We swore we wouldn't use the obvious, predictable headline: "100-MPG Truck a Really Bright Idea".

Oops.

Yesterday a brand-new company, Bright Automotive, unveiled its very first vehicle, a plug-in hybrid light truck that it claims can get up to 100 miles per gallon. And, yes, the model name is ... Idea.

It's definitely not your old-style box van. One blogger compared the car to the Mercedes-Benz Bionic Concept, known as the "Boxfish".

The aluminum and composite Idea uses a series hybrid powertrain (like the 2011 Chevrolet Volt) to run up to 30 miles on electricity from a 10-kilowatt-hour lithium-ion battery pack. After that, a 4-cylinder engine (unspecified) kicks in. Urban delivery vehicles like this customarily run fixed routes of 50 to 100 miles a day, so the actual mileage depends on the mix of electric and gasoline running.

For a 50-mile route, the 20 miles powered by the engine would use about half a gallon of gasoline, translating to a total mileage equivalent of 100 mpg. Over 70 miles, that would rise to 1 gallon, equivalent to 70 mpg. And a 90-mile route would translate to 60 mpg. Not bad under any scenario, though technical details were sparse.

The payload is rated at 2000 pounds, and cargo volume at 180 cubic feet. It offers useful fleet features like a passenger seat that folds down to form a work surface, complete with cupholder. And its target coefficient of drag of 0.30 is as low as the then-radically aerodynamic 1984 Audi 5000 sedan--hardly an urban workhorse.

Fleet operators are tough buyers; they know precisely how much their vehicles cost to run over their entire life cycle, and push relentlessly to drive that number down. While early lithium packs will be very expensive, Federal tax credits will cover some of that cost--and all fleets know they have to plan for a world of pricier gasoline, even if it's cheap today. Bright declined to quote a price, saying fleets look at costs differently. Interpretation: It'll cost a lot.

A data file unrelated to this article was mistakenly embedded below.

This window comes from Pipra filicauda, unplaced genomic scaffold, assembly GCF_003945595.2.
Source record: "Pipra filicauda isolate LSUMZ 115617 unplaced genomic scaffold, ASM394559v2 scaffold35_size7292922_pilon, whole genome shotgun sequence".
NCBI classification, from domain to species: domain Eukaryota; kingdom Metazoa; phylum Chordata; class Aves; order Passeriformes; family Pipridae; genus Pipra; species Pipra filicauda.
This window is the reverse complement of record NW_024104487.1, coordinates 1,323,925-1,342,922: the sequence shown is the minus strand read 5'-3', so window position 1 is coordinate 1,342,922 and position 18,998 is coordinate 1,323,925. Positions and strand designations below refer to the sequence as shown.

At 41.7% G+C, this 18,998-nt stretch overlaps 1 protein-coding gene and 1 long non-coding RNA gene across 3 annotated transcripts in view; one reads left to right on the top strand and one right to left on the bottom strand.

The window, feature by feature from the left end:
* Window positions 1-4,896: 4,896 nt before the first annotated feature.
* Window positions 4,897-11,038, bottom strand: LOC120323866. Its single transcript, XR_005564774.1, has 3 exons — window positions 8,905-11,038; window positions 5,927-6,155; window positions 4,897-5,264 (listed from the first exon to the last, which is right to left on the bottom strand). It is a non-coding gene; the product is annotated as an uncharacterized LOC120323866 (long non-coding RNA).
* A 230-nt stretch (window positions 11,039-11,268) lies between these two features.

Bright is an offshoot of the Rocky Mountain Institute, a think tank known for its ultra-lightweight Hypercar concept. The Bright Idea is the first production vehicle to put those principles into the marketplace.

But like other new vehiclemakers (Tesla Motors, for instance), Bright's goal of 50,000 Ideas a year depends on whether it gets additional funding. In this case, it needs $400 million, from venture firms and/or the Department of Energy's advanced vehicle program.

Bright Idea plug-in hybrid urban delivery van - April 21 unveiling in Washington, DC

Bright Idea plug-in hybrid urban delivery van - April 21 unveiling in Washington, DC

Bright Idea plug-in hybrid urban delivery van - interior

Bright Idea plug-in hybrid urban delivery van - interior

Bright Idea plug-in hybrid urban delivery van

Bright Idea plug-in hybrid urban delivery van